when we've had people out that started to feel it coming on, one thing that helped was to have them drive for a while. It distracted them and made them pay attention to the upcoming waves and behavior of the boat, which helped their eyes & brain match up to the movement they were feeling
  • GeneakersGeneakers West Palm BeachPosts: 263 Deckhand
    Never had it myself but I wonder where's the line for what type of vessel people will typically get seasick on? For example nobody gets seasick on a surfboard or inner tube playing at the beach, even though the wave motion is similar. I don't think people get seasick on a jet ski either.

    It's odd that there's some size/type of vessel that starts to trick the mind and inner ear into thinking you shouldn't be moving even though you are. At least I think that's how it works

    when we've had people out that started to feel it coming on, one thing that helped was to have them drive for a while. It distracted them and made them pay attention to the upcoming waves and behavior of the boat, which helped their eyes & brain match up to the movement they were feeling
    I agree 100%... get em busy, get them doing something to take their mind off that rolling feeling that starts in their stomach... get em closer to shore where their eyes can focus on the horizon, get em on the open deck where they can get clean air and not breathing exhaust fumes.. 2 stroke smoke stinks,,. but diesel rolling over the back of a sport fisher or head boat will get my stomach rolling QUICK (and give me a dad gum headache)..  keep em out of the cuddy or enclosed spaces.... and have been told more than once to carry lemon slices and have em suck on a slice if they start feelin a little queasy.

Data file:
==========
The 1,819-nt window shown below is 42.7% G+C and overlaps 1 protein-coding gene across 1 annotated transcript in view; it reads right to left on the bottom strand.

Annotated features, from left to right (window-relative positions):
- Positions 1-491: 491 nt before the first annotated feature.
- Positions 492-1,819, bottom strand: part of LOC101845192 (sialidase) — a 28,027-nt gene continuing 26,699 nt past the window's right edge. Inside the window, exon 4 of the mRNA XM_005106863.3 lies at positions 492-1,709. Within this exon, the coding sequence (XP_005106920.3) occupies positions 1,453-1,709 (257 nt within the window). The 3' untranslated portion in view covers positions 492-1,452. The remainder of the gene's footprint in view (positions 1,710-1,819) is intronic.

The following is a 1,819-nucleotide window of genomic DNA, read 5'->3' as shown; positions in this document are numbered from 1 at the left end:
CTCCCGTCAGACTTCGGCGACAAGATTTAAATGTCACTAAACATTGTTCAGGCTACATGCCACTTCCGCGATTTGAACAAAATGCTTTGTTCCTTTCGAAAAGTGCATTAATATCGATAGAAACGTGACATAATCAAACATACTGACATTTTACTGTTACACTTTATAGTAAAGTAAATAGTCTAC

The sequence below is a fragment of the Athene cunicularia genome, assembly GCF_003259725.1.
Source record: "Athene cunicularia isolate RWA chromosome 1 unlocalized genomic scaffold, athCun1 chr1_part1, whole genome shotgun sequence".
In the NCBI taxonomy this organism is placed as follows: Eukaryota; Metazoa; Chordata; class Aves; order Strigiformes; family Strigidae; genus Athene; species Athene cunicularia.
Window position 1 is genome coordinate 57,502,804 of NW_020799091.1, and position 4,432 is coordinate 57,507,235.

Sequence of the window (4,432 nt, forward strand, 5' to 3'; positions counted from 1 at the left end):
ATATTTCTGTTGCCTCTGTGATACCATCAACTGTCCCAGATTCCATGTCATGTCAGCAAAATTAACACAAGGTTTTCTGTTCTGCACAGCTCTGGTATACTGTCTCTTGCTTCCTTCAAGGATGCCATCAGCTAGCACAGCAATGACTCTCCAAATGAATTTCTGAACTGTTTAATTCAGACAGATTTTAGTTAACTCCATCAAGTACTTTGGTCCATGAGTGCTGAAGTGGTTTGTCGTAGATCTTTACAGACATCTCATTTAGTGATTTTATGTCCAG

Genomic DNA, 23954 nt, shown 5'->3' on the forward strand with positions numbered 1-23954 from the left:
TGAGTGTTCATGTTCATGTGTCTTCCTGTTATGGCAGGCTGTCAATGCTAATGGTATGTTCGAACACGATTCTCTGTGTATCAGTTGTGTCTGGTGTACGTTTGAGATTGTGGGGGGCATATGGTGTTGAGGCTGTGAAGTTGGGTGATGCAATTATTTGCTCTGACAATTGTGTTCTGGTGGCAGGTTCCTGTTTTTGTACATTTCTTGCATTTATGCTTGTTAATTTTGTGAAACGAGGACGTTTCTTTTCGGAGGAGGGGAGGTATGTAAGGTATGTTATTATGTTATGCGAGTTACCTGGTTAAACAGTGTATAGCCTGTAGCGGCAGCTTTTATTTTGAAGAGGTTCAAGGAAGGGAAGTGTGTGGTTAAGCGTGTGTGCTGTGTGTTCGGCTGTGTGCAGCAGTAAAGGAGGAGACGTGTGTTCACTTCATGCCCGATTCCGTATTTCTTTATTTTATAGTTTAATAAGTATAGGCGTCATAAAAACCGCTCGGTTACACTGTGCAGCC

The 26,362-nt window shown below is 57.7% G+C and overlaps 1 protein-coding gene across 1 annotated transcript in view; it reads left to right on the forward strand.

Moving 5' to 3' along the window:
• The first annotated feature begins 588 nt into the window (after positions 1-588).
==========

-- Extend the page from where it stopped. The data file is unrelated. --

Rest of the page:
Usually if someone on the boat starts getting the bubble guts I will have em go up and sit on the chase on the bow.. get the bow up / somewhat underway, the side to side rocking stops, and the cool air in their face will help em settle down some.
  • tankeredtankered Gainesvill, FlPosts: 736 Officer
    If you can convince them to go for a swim that can work wonders too. 

    Funny, the rocking of a boat can actually make me sleepy.

    I love napping down below on the run between spots, as long as it's not so rough to beat me up. 
  • Soda PopinskiSoda Popinski GrovelandPosts: 14,579 AG
    I won't get seasick if i'm driving the boat, which i always am.  Not sure if i would if i wasn't though.   Maybe if the wife was driving
    Yesterday's memories are not today's reality
  • AC ManAC Man Posts: 6,783 Admiral
    I've never had anyone gets seasick under power at speed heading offshore. Once you stop to bottom fish and the boat starts rocking side to side that's when it all starts. And the bigger boats seem to be worse because you have more role side to side
  • AC ManAC Man Posts: 6,783 Admiral
    Those fishermen on the West Coast of the United States towards the North have a completely different set of rules on when is a good day for fishing. When I was in the Keys with the family we try to Charter trip the weather didn't seem that bad to me but the mate said you'd be better off if we tied you to a post hit you with a fire hose and beat you so we didn't go. 
  • conchydongconchydong Pompano BeachPosts: 8,850 Admiral
    edited April 8 #21
    I don’t get seasick but I have gotten sick at sea after drinking a bottle of cheap rum.   I remember leaving Oban Scotland heading to the Hebrides with 25 foot seas on a car ferry ship and 3/4 of people were running around with puke bags and I was sitting in the bar with a few old Scottish salts eating kidney pies and drinking beer. They were impressed  as they called me a yank being immune to the conditions even though I’m not a Yankee. Some think all Americans are Yankees.

    “Everyone behaves badly--given the chance.”
    ― Ernest Hemingway

  • AC ManAC Man Posts: 6,783 Admiral